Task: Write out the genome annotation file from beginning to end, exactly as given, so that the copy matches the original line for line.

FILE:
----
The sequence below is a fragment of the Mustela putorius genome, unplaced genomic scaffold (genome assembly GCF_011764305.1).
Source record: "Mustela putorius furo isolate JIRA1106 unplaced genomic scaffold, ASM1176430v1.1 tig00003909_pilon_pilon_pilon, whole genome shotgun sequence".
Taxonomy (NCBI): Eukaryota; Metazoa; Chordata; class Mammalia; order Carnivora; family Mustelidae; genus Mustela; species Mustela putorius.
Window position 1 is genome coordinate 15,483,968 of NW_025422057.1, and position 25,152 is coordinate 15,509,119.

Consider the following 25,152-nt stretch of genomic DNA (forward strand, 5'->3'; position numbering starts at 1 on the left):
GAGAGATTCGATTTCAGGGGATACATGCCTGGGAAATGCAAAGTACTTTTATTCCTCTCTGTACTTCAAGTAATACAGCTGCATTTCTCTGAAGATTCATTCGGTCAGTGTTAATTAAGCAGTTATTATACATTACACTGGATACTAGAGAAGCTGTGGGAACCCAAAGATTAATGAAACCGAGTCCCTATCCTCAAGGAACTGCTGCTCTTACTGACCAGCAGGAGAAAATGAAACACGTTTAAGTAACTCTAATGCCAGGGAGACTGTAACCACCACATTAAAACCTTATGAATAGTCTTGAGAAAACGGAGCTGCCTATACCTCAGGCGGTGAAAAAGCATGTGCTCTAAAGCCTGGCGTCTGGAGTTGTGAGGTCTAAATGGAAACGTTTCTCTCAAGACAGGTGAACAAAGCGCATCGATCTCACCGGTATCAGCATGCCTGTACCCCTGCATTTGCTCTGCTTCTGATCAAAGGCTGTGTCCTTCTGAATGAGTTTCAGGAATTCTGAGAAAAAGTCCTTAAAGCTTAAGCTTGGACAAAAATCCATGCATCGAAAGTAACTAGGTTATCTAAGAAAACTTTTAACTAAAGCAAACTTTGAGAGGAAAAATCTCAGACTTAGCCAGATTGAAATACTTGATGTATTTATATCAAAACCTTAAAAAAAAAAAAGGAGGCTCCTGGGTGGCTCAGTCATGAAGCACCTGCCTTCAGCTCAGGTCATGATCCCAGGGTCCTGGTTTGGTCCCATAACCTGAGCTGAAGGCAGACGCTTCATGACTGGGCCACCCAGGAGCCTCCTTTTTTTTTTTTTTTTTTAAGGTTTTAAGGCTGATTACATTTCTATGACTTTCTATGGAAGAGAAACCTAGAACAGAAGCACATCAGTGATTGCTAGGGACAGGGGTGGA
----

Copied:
The sequence below is a fragment of the Mustela putorius genome, unplaced genomic scaffold (genome assembly GCF_011764305.1).
Source record: "Mustela putorius furo isolate JIRA1106 unplaced genomic scaffold, ASM1176430v1.1 tig00003909_pilon_pilon_pilon, whole genome shotgun sequence".
Taxonomy (NCBI): Eukaryota; Metazoa; Chordata; class Mammalia; order Carnivora; family Mustelidae; genus Mustela; species Mustela putorius.
Window position 1 is genome coordinate 15,483,968 of NW_025422057.1, and position 25,152 is coordinate 15,509,119.

Consider the following 25,152-nt stretch of genomic DNA (forward strand, 5'->3'; position numbering starts at 1 on the left):
GAGAGATTCGATTTCAGGGGATACATGCCTGGGAAATGCAAAGTACTTTTATTCCTCTCTGTACTTCAAGTAATACAGCTGCATTTCTCTGAAGATTCATTCGGTCAGTGTTAATTAAGCAGTTATTATACATTACACTGGATACTAGAGAAGCTGTGGGAACCCAAAGATTAATGAAACCGAGTCCCTATCCTCAAGGAACTGCTGCTCTTACTGACCAGCAGGAGAAAATGAAACACGTTTAAGTAACTCTAATGCCAGGGAGACTGTAACCACCACATTAAAACCTTATGAATAGTCTTGAGAAAACGGAGCTGCCTATACCTCAGGCGGTGAAAAAGCATGTGCTCTAAAGCCTGGCGTCTGGAGTTGTGAGGTCTAAATGGAAACGTTTCTCTCAAGACAGGTGAACAAAGCGCATCGATCTCACCGGTATCAGCATGCCTGTACCCCTGCATTTGCTCTGCTTCTGATCAAAGGCTGTGTCCTTCTGAATGAGTTTCAGGAATTCTGAGAAAAAGTCCTTAAAGCTTAAGCTTGGACAAAAATCCATGCATCGAAAGTAACTAGGTTATCTAAGAAAACTTTTAACTAAAGCAAACTTTGAGAGGAAAAATCTCAGACTTAGCCAGATTGAAATACTTGATGTATTTATATCAAAACCTTAAAAAAAAAAAAGGAGGCTCCTGGGTGGCTCAGTCATGAAGCACCTGCCTTCAGCTCAGGTCATGATCCCAGGGTCCTGGTTTGGTCCCATAACCTGAGCTGAAGGCAGACGCTTCATGACTGGGCCACCCAGGAGCCTCCTTTTTTTTTTTTTTTTTTAAGGTTTTAAGGCTGATTACATTTCTATGACTTTCTATGGAAGAGAAACCTAGAACAGAAGCACATCAGTGATTGCTAGGGACAGGGGTGGA